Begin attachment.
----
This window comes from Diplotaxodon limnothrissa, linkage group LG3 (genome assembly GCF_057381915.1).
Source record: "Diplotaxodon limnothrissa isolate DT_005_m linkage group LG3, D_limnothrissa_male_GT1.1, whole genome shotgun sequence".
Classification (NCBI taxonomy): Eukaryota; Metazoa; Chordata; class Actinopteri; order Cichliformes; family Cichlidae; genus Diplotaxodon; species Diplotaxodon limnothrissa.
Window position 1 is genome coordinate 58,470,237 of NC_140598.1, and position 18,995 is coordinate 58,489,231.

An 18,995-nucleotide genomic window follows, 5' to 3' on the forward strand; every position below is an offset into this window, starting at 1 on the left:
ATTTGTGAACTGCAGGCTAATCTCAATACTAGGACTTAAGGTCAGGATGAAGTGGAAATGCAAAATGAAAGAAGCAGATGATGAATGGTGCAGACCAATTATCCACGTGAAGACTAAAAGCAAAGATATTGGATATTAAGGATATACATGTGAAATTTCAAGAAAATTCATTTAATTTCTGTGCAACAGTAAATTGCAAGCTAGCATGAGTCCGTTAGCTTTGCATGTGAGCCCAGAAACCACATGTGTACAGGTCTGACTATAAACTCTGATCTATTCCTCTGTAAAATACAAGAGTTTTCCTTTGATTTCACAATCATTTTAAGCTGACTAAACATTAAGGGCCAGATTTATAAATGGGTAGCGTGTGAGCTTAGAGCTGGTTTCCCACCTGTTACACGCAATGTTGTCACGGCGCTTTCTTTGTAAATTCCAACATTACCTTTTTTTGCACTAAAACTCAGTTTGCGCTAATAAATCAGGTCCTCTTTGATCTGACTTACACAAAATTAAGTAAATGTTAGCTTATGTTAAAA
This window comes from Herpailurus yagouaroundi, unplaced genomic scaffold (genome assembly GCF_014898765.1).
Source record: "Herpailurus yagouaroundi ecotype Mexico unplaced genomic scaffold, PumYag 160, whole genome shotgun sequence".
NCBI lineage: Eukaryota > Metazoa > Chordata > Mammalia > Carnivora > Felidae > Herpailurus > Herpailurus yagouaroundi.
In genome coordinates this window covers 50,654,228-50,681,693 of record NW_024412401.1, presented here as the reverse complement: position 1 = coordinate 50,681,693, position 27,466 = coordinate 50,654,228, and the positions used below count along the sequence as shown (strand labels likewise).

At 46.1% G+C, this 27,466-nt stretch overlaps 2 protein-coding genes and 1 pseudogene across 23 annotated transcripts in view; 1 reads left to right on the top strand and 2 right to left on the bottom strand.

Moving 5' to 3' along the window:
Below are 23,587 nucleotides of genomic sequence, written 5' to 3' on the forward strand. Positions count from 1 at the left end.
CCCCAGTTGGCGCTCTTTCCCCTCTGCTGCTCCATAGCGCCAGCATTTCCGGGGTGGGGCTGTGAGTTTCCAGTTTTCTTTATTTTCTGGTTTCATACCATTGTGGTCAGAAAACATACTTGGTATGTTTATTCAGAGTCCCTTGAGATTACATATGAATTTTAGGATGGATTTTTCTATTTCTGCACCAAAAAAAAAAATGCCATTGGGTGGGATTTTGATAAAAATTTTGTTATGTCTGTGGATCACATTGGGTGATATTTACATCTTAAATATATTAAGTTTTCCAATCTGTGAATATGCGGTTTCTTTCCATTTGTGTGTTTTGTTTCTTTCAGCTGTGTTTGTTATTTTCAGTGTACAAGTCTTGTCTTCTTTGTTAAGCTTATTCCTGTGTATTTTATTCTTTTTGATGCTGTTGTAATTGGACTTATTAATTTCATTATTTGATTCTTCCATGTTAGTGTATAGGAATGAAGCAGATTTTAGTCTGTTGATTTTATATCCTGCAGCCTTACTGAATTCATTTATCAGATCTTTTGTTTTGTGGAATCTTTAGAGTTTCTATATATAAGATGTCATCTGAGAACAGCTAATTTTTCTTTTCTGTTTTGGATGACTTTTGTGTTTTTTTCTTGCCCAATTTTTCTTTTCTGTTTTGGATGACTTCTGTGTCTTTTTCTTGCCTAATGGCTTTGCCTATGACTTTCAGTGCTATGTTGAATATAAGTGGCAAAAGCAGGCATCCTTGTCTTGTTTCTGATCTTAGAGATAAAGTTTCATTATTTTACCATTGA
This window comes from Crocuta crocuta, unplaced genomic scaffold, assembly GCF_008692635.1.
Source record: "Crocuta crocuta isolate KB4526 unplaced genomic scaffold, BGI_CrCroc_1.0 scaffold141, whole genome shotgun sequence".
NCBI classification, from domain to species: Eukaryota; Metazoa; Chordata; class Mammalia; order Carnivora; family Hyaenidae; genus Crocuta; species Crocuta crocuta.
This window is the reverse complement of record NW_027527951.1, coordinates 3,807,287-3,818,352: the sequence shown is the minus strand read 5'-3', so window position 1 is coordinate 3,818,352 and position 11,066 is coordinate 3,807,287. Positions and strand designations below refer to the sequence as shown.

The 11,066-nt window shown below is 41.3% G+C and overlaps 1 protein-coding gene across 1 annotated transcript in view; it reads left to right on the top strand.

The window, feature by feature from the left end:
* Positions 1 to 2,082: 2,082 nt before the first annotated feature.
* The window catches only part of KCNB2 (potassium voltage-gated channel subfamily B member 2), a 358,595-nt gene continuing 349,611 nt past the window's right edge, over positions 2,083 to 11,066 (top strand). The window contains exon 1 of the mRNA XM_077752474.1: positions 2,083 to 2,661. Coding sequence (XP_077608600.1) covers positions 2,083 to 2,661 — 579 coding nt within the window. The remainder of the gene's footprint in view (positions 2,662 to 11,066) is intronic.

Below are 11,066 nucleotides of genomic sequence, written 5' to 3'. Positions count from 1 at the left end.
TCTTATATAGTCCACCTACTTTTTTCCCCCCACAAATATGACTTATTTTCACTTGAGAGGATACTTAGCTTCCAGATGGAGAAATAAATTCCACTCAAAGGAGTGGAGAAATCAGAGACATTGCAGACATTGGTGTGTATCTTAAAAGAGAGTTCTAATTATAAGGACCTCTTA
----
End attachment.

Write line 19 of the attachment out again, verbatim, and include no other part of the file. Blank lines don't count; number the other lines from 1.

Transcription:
The 11,066-nt window shown below is 41.3% G+C and overlaps 1 protein-coding gene across 1 annotated transcript in view; it reads left to right on the top strand.